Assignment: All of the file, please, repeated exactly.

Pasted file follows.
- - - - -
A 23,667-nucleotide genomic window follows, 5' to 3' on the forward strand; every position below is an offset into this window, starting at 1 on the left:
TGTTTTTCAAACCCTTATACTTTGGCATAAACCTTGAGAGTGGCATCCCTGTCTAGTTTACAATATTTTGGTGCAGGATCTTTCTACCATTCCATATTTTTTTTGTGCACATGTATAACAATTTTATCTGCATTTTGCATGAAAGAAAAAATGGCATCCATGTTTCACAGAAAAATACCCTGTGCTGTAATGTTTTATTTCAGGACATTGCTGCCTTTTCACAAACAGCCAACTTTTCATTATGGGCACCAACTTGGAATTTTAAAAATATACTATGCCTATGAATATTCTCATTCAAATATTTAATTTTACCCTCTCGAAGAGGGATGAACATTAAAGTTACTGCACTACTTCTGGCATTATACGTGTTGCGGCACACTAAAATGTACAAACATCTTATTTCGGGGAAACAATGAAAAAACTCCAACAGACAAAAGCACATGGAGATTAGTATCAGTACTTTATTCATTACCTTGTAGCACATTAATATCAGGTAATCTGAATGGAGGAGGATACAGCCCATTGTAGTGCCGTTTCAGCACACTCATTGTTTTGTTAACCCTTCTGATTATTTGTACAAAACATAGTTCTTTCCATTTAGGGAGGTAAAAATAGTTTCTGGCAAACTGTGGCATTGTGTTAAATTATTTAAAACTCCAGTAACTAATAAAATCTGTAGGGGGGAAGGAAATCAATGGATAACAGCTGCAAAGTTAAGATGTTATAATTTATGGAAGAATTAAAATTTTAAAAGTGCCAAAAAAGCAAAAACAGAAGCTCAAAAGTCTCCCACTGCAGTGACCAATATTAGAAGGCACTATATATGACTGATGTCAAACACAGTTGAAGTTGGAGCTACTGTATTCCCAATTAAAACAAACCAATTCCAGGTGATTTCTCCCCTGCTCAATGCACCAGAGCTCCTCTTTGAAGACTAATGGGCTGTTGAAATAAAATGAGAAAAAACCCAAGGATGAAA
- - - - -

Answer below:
A 23,667-nucleotide genomic window follows, 5' to 3' on the forward strand; every position below is an offset into this window, starting at 1 on the left:
TGTTTTTCAAACCCTTATACTTTGGCATAAACCTTGAGAGTGGCATCCCTGTCTAGTTTACAATATTTTGGTGCAGGATCTTTCTACCATTCCATATTTTTTTTGTGCACATGTATAACAATTTTATCTGCATTTTGCATGAAAGAAAAAATGGCATCCATGTTTCACAGAAAAATACCCTGTGCTGTAATGTTTTATTTCAGGACATTGCTGCCTTTTCACAAACAGCCAACTTTTCATTATGGGCACCAACTTGGAATTTTAAAAATATACTATGCCTATGAATATTCTCATTCAAATATTTAATTTTACCCTCTCGAAGAGGGATGAACATTAAAGTTACTGCACTACTTCTGGCATTATACGTGTTGCGGCACACTAAAATGTACAAACATCTTATTTCGGGGAAACAATGAAAAAACTCCAACAGACAAAAGCACATGGAGATTAGTATCAGTACTTTATTCATTACCTTGTAGCACATTAATATCAGGTAATCTGAATGGAGGAGGATACAGCCCATTGTAGTGCCGTTTCAGCACACTCATTGTTTTGTTAACCCTTCTGATTATTTGTACAAAACATAGTTCTTTCCATTTAGGGAGGTAAAAATAGTTTCTGGCAAACTGTGGCATTGTGTTAAATTATTTAAAACTCCAGTAACTAATAAAATCTGTAGGGGGGAAGGAAATCAATGGATAACAGCTGCAAAGTTAAGATGTTATAATTTATGGAAGAATTAAAATTTTAAAAGTGCCAAAAAAGCAAAAACAGAAGCTCAAAAGTCTCCCACTGCAGTGACCAATATTAGAAGGCACTATATATGACTGATGTCAAACACAGTTGAAGTTGGAGCTACTGTATTCCCAATTAAAACAAACCAATTCCAGGTGATTTCTCCCCTGCTCAATGCACCAGAGCTCCTCTTTGAAGACTAATGGGCTGTTGAAATAAAATGAGAAAAAACCCAAGGATGAAA